In Conway, the Cutler Group, Inc. (Cutler) sold a new home to Davey and Holly Fields. The Fields subsequently sold the home to Michael and Deborah Conway. After the Conways discovered water infiltration problems in their home, they filed a one-count complaint against Cutler, alleging that Cutler breached its implied warranty of habitability. In response to the Conways’ complaint, Cutler filed preliminary objections, arguing that the warranty of habitability extends from the builder only to the first purchaser of a newly constructed home. The trial court sustained Cutler’s preliminary objections based on the lack of contractual privity between the parties and the Conways appealed the trial court’s decision. On appeal, the Superior Court reversed, stating that the implied warranty of habitability is based on public policy considerations and exists independently of any representations by the builder, and even in the absence of an express contract between the builder and the purchaser. Cutler appealed the Superior Court’s decision to the Supreme Court.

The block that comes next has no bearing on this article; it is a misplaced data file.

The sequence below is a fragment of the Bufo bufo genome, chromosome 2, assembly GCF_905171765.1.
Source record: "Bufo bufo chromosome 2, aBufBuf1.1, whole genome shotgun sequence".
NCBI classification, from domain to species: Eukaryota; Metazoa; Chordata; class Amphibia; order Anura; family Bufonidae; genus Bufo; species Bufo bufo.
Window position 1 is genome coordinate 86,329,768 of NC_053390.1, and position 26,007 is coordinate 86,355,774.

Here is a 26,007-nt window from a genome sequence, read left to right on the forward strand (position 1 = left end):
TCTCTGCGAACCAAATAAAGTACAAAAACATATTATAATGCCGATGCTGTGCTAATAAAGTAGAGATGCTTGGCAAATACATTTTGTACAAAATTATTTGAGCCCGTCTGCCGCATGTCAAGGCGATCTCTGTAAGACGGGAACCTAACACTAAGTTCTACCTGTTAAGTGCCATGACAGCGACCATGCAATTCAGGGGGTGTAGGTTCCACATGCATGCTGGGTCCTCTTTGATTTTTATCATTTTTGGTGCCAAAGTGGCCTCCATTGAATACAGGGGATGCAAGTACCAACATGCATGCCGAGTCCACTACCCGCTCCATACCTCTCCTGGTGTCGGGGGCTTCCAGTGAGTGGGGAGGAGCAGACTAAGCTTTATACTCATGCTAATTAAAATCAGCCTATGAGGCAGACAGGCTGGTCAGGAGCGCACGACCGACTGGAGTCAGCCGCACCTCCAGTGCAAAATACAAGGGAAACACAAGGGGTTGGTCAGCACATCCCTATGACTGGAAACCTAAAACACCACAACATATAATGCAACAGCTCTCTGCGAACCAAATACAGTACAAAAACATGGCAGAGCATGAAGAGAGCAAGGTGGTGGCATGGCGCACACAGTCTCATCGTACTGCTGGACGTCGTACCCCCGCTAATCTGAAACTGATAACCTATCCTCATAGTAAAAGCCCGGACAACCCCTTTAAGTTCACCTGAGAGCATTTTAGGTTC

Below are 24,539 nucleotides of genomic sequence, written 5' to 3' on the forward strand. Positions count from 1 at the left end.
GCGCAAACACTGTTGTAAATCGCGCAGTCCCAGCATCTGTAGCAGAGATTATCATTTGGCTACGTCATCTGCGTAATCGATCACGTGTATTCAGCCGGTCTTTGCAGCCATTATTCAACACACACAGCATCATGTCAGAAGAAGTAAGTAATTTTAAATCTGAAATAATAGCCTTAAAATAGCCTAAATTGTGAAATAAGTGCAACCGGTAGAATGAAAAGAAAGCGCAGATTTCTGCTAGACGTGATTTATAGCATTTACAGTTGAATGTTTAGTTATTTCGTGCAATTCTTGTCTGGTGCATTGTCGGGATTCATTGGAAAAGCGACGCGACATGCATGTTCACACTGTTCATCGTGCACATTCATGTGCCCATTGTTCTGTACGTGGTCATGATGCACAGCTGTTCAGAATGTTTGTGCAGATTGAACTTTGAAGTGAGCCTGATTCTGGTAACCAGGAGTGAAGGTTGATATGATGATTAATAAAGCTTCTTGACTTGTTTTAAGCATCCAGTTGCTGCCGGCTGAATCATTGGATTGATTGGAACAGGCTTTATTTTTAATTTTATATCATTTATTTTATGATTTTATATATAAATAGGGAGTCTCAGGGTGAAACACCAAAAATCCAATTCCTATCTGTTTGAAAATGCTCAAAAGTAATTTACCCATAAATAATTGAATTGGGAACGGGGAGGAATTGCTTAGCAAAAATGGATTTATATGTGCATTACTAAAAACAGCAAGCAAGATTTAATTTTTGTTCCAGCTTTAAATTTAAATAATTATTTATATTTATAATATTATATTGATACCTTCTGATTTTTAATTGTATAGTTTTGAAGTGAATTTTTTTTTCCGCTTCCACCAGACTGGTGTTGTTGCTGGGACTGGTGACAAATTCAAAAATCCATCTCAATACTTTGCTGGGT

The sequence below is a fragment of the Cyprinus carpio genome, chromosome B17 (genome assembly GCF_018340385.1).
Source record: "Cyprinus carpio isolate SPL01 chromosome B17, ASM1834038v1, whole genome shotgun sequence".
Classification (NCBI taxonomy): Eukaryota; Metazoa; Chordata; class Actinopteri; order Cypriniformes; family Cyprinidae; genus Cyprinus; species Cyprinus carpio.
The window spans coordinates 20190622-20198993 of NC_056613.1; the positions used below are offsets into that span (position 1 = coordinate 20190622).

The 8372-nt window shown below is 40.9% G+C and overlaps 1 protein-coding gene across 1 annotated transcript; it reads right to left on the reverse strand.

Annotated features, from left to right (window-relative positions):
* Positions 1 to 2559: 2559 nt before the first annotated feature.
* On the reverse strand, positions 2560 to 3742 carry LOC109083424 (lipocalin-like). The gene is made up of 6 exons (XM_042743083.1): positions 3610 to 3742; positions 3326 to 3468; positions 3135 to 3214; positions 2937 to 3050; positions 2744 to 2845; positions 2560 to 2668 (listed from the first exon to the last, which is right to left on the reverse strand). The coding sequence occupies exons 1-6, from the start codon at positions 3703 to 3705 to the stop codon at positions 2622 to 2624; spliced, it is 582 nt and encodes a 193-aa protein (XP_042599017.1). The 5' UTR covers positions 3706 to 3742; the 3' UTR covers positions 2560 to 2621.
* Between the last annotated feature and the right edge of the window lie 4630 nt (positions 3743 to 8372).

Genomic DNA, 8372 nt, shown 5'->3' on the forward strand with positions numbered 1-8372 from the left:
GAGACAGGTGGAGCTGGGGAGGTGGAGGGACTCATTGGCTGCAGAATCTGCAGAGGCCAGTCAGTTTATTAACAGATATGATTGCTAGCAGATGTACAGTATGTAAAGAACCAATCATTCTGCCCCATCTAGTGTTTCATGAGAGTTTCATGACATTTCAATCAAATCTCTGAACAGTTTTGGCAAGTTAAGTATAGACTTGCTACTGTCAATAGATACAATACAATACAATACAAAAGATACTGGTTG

To address the question of whether the implied warranty of habitability extends to a subsequent purchaser of a used residence, the Court discussed the history of the implied warranty of habitability in Pennsylvania. As stated by the Court, the Court adopted the implied warranty of habitability in the context of new home sales to reject the traditional doctrine of caveat emptor (buyer beware) because the purchaser of a new home justifiably relies on the skill of the developer. Thus, as between the builder-vendor and the buyer, the builder should bear the risk that the home he builds is habitable and functional. In adopting the doctrine, the Court noted that the doctrine is rooted in the existence of a contract – an agreement of sale – between the builder-vendor and the buyer.